Choice of Property
An Overseas Citizen of India (OCI) is permitted to purchase property in India after the Indian government announced the merger of Person of Indian Origin (PIOs) and OCIs. He may buy residential as well as commercial properties as long as it is not agricultural land, plantation property or a farmhouse. Having an Indian passport allows further freedom and Real estate transactions are governed by the rules under the Foreign Exchange Management Act (FEMA) that support all kinds of foreign investments.
Moreover, as a overseas citizen, first evaluate whether the property being considered is for investment purposes or just a place to stay. RERA supports under-construction properties that ultimately give potentially higher returns with capital appreciation. Rental and residential properties only give approximately 2% of returns.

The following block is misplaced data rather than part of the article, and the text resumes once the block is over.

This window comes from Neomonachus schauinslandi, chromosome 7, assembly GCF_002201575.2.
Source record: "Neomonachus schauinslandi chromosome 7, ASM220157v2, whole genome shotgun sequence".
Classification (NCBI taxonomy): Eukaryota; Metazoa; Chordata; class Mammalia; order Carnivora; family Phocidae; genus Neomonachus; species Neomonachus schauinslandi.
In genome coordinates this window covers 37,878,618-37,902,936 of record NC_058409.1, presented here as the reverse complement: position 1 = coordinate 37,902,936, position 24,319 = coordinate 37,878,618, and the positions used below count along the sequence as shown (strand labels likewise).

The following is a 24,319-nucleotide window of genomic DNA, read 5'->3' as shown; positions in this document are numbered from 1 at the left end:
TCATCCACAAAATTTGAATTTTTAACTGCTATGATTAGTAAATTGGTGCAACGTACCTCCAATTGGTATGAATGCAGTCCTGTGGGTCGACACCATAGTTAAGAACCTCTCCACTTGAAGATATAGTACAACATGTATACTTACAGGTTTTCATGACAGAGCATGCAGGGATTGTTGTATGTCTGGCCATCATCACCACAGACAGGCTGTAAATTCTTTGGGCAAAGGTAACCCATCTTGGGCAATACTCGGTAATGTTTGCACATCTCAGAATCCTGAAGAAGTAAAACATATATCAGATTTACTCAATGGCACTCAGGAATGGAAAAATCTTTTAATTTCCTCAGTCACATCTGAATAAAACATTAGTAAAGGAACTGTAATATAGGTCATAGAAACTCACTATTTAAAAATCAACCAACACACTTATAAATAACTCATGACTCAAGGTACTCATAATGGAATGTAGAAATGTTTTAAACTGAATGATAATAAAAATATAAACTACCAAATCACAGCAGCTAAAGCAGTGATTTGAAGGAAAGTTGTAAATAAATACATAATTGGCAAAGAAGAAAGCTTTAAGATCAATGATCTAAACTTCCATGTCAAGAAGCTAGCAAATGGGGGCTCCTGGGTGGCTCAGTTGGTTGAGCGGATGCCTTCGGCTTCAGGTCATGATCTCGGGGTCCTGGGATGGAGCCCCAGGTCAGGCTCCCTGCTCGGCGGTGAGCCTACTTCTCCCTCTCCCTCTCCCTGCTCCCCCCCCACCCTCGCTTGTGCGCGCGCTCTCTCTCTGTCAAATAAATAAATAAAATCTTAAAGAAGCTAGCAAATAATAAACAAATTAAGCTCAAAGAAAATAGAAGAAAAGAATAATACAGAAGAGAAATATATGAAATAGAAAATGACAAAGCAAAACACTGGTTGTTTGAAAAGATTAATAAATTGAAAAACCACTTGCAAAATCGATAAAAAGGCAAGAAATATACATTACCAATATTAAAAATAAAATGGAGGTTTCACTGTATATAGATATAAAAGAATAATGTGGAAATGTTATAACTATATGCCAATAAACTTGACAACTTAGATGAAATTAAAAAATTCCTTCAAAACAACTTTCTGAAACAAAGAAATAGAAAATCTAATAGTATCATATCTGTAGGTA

The NRI should determine his expense strategy before going down this path. All the transactions are done in Indian currency through Indian banks. Keeping this in mind, it is important to have a NRE/ NRO account in an authorized Indian bank. You can also issue post-dated checks or Electronic Clearing Service (ECS) from your NRE or NRO accounts. Keep in mind that one needs a NRE account to be able to utilize income from abroad in India. This has the benefits of no taxation and easy repatriation. If you consider sending money to India to buy property, learn more about Tips for Sending Money to Buy an Overseas Property.
Ensure that once you have determined what property to purchase, you have arranged for the requisite funds. The Reserve Bank of India mandates that the NRI buyer puts down a minimum of 20% of the value of the property from his own sources. The remaining 80% or less can be funded from loans from local financial institutions.
Power Of Attorney